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The Promised Land 2013

This month's Europe at a glance, a collection of visual thoughts on Europe and where it is heading - if anywhere.

(click on the image to enlarge)


...according to the The Economist Intelligence Unit ranking system. 

The highest number of asylum seekers in Switzerland (according to the Neue Zürcher Zeitung of January the 12th, 2013, do come from Eritrea (a country that does not rank within the first 80 countries in the world in order of living standards), Nigeria (ranks 80), Tunisia (ranks 59), Serbia (ranks 54), Afghanistan (does not rank in the first 80), Syria (ranks 73) and Macedonia (does not rank in the first 80). There were 28.600 asylum seekers in Switzerland in the year 2012.

There has always been an often invisible dividing line between human rights and economic reasons for migration, like with the colours of the rainbow. More prosperity elsewhere, means less migration here. Sometimes the position of countries in our global communicative vessel system changes from receiving to sending. This has happened so often in a past nobody wants to remember. How many thousands of people from the Netherlands emigrated right after World War II to Australia, Canada and the United States? Let alone to call to mind the colonial and neo-colonial migration movements many of the European countries have been taken part in.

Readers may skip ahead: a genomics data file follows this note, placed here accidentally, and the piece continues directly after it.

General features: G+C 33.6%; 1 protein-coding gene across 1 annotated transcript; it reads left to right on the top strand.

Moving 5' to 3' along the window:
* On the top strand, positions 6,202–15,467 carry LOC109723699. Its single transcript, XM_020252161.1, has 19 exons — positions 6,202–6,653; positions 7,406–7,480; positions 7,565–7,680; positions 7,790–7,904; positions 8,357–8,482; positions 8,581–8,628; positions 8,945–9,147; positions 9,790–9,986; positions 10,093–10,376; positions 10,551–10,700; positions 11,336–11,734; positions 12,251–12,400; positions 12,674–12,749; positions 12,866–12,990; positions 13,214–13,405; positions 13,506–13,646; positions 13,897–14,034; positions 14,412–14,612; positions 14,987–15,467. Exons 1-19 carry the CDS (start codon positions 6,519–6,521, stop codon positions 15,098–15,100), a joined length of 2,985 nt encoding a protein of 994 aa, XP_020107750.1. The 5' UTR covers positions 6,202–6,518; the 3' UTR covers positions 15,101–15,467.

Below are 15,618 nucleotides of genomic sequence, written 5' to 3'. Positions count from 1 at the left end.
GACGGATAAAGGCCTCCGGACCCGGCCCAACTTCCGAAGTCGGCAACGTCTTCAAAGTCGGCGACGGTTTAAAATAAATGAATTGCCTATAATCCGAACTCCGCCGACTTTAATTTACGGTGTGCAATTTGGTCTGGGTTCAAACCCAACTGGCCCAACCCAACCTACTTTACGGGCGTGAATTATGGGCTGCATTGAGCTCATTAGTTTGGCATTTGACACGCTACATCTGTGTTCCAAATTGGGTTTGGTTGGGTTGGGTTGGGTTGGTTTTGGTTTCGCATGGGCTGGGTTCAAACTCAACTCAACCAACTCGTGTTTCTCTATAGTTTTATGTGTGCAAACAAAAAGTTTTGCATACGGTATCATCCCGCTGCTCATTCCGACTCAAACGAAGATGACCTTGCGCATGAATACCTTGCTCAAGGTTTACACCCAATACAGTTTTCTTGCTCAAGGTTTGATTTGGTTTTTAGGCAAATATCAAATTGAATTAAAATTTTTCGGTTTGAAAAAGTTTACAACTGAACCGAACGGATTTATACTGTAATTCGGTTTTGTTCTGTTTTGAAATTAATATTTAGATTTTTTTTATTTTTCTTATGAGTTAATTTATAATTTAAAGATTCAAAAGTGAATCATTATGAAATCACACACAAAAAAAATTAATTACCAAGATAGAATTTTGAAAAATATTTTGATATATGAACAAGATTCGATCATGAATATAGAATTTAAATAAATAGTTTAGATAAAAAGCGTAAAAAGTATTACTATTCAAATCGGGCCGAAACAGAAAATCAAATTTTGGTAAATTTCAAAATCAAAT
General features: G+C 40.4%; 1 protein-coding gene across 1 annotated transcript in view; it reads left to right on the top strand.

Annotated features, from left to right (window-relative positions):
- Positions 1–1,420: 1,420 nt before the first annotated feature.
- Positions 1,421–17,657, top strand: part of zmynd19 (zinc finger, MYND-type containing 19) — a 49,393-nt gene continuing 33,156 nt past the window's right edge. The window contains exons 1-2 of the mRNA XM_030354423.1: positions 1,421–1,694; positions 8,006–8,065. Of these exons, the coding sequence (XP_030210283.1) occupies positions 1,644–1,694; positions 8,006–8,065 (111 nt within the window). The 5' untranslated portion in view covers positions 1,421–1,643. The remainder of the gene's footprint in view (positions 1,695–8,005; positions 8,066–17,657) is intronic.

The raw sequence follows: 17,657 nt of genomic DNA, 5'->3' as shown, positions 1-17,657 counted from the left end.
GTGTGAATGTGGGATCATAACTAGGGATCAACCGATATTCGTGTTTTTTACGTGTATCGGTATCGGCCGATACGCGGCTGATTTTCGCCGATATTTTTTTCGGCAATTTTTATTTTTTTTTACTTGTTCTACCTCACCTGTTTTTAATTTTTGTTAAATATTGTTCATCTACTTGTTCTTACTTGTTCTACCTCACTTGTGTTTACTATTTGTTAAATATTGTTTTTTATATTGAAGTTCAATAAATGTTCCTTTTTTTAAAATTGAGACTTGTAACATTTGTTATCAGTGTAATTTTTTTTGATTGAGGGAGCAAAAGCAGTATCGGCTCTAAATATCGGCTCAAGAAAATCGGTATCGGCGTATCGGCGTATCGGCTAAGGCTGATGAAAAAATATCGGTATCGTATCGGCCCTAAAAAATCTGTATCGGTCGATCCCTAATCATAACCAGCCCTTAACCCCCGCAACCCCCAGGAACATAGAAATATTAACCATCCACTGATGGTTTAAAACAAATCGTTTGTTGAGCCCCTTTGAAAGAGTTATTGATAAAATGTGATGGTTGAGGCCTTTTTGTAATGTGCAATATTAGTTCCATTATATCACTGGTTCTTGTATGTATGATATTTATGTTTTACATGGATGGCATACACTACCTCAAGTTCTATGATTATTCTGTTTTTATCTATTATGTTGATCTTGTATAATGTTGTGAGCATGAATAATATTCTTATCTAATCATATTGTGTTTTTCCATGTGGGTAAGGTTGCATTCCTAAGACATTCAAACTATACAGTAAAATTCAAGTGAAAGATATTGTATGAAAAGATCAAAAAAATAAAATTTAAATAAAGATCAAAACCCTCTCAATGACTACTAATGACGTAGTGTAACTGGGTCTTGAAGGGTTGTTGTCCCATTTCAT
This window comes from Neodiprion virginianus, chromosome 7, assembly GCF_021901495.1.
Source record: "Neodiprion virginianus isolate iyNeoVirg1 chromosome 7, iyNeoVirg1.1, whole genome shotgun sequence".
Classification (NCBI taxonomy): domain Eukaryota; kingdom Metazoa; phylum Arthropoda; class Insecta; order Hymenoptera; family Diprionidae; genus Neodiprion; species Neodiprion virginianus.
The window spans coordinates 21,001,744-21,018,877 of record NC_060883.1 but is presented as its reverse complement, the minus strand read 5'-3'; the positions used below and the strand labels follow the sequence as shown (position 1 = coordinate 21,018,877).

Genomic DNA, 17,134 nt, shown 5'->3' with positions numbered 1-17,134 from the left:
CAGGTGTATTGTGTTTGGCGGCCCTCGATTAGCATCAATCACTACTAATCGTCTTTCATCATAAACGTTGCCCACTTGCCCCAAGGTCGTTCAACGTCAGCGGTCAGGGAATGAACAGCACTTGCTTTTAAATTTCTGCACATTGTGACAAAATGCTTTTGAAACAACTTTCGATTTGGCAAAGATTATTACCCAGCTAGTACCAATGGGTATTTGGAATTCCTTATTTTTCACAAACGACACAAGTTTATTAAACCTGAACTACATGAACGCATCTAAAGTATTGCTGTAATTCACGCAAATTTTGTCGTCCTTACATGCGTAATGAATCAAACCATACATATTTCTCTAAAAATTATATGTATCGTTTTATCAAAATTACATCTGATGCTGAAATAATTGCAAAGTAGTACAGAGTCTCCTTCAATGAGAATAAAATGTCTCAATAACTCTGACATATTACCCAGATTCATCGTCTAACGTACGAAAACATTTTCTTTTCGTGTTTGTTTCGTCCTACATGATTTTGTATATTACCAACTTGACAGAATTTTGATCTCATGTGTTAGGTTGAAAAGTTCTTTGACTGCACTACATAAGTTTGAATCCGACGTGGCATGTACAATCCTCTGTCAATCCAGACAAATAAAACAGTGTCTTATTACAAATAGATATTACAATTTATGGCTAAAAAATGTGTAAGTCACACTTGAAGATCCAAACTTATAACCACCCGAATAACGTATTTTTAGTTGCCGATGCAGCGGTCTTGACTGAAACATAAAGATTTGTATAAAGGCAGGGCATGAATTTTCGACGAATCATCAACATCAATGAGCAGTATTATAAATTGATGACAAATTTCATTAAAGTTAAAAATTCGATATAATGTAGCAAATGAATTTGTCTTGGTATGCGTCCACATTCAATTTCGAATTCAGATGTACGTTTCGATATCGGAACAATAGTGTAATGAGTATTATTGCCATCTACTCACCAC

It needs courage and desperation to leave your home, as most human societies have become used to a sedentary life style and thus develop all kind of attachments to the place where they have been born and raised. Time for The Economist to also publish a list and map of...


To make the inhabitants of the high up countries in the Best Country List realise why they have become THE PROMISED LAND.

About the author

Tjebbe van Tijen was curator of the department for the documentation of “modern social movements” at the University of Amsterdam and in the International Institute of Social History.

He works as a multi-media artist under the name Imaginary Museum, making interactive installations to dramatise history. He now works for the School of Creative Media at the City University of Hong Kong developing a visual narrative education system'.

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